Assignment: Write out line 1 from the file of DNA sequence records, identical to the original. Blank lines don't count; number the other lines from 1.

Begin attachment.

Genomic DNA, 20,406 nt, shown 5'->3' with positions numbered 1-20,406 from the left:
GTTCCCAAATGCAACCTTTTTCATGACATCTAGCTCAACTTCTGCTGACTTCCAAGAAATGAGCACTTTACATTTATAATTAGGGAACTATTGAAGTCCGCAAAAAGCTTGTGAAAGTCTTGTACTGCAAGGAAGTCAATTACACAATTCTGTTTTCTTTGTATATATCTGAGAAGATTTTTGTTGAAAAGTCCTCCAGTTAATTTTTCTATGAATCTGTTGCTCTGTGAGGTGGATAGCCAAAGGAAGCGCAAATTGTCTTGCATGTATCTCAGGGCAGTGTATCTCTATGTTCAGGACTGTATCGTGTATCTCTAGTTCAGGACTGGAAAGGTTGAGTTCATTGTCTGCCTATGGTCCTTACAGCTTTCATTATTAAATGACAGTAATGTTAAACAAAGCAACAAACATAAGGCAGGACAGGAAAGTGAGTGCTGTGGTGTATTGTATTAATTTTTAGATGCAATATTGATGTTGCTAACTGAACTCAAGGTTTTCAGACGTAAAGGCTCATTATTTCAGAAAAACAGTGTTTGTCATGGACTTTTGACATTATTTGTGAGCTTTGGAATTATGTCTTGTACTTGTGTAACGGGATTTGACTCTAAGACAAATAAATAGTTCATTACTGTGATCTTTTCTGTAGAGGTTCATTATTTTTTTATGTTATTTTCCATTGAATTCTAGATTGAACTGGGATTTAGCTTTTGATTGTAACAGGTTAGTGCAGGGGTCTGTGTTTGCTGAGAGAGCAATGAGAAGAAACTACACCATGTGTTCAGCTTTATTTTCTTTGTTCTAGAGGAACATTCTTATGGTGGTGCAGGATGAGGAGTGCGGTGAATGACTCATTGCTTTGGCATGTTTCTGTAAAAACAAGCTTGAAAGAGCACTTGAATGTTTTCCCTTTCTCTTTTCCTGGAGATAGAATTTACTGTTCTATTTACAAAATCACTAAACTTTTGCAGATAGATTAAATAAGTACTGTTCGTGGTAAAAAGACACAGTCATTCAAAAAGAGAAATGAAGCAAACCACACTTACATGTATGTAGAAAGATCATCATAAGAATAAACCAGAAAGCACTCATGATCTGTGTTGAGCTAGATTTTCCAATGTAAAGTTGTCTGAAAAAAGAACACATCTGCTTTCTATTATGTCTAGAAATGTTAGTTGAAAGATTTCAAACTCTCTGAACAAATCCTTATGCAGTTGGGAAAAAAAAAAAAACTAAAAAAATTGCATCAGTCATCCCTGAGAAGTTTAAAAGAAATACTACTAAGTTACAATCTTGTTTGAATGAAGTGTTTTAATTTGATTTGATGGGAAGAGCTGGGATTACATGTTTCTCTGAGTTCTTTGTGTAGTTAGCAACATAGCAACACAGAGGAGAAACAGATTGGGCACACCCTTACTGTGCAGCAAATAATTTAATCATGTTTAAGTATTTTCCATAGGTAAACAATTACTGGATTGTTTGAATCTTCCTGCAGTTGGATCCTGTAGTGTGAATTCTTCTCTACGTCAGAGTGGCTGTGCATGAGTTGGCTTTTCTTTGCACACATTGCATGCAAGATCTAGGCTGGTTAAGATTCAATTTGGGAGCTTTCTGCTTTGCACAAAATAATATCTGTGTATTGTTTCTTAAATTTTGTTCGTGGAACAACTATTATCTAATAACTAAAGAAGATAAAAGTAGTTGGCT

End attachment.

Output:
Genomic DNA, 20,406 nt, shown 5'->3' with positions numbered 1-20,406 from the left: